Clinical Genetics 02/2013; · 4.25 Impact Factor
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    ABSTRACT: To characterize the promoterome of caudate and putamen regions (striatum), frontal and temporal cortices, and hippocampi from aged human brains, we used high-throughput cap analysis of gene expression to profile the transcription start sites and to quantify the differences in gene expression across the 5 brain regions. We also analyzed the extent to which methylation influenced the observed expression profiles. We sequenced more than 71 million cap analysis of gene expression tags corresponding to 70,202 promoter regions and 16,888 genes. More than 7000 transcripts were differentially expressed, mainly because of differential alternative promoter usage. Unexpectedly, 7% of differentially expressed genes were neurodevelopmental transcription factors. Functional pathway analysis on the differentially expressed genes revealed an overrepresentation of several signaling pathways (e.g., fibroblast growth factor and wnt signaling) in hippocampus and striatum. We also found that although 73% of methylation signals mapped within genes, the influence of methylation on the expression profile was small. Our study underscores alternative promoter usage as an important mechanism for determining the regional differences in gene expression at old age.
    Neurobiology of aging 02/2013; · 5.94 Impact Factor
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    ABSTRACT: OBJECTIVE: We aimed to investigate whether cognitive deficits and structural and functional connectivity changes can be detected before symptom onset in a large cohort of carriers of microtubule-associated protein tau and progranulin mutations. METHODS: In this case-control study, 75 healthy individuals (aged 20-70 years) with 50% risk for frontotemporal dementia (FTD) underwent DNA screening, neuropsychological assessment, and structural and functional MRI. We used voxel-based morphometry and tract-based spatial statistics for voxelwise analyses of gray matter volume and diffusion tensor imaging measures. Using resting-state fMRI scans, we assessed whole-brain functional connectivity to frontoinsula, anterior midcingulate cortex (aMCC), and posterior cingulate cortex. RESULTS: Although carriers (n = 37) and noncarriers (n = 38) had similar neuropsychological performance, worse performance on Stroop III, Ekman faces, and Happé cartoons correlated with higher age in carriers, but not controls. Reduced fractional anisotropy and increased radial diffusivity throughout frontotemporal white matter tracts were found in carriers and correlated with higher age. Reductions in functional aMCC connectivity were found in carriers compared with controls, and connectivity between frontoinsula and aMCC seeds and several brain regions significantly decreased with higher age in carriers but not controls. We found no significant differences or age correlations in posterior cingulate cortex connectivity. No differences in regional gray matter volume were found. CONCLUSIONS: This study convincingly demonstrates that alterations in structural and functional connectivity develop before the first symptoms of FTD arise. These findings suggest that diffusion tensor imaging and resting-state fMRI may have the potential to become sensitive biomarkers for early FTD in future clinical trials.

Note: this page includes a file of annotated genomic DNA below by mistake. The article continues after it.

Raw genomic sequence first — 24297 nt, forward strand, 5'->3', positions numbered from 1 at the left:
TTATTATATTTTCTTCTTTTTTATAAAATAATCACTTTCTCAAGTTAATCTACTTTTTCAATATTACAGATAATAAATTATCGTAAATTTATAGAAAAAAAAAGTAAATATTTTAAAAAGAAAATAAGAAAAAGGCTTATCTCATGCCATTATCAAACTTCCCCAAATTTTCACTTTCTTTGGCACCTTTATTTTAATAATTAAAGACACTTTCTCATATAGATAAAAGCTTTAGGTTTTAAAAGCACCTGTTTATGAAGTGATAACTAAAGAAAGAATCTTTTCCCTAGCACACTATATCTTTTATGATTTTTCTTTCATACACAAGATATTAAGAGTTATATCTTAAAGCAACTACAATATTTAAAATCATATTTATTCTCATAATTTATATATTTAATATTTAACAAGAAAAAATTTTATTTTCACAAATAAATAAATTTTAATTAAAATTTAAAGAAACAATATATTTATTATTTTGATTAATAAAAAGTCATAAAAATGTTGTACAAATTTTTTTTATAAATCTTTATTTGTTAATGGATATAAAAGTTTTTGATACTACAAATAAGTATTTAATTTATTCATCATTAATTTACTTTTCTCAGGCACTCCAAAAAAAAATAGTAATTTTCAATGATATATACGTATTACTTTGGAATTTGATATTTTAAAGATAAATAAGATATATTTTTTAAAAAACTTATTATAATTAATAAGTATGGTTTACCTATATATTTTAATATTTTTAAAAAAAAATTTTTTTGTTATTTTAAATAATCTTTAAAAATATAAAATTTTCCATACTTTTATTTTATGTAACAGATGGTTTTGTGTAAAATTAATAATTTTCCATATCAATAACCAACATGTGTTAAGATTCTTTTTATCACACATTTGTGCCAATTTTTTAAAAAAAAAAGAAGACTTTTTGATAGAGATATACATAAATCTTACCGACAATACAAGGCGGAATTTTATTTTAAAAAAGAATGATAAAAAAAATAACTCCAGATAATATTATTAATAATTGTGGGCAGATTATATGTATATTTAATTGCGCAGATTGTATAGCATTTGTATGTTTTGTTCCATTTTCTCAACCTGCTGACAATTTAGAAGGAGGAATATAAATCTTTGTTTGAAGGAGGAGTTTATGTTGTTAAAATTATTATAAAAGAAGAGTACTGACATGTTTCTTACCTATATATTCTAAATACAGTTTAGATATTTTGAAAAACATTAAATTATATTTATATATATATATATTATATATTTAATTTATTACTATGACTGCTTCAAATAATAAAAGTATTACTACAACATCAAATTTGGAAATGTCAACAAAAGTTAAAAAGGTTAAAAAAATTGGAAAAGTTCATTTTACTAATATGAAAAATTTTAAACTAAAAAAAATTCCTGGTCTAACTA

Neurology 02/2013; · 8.25 Impact Factor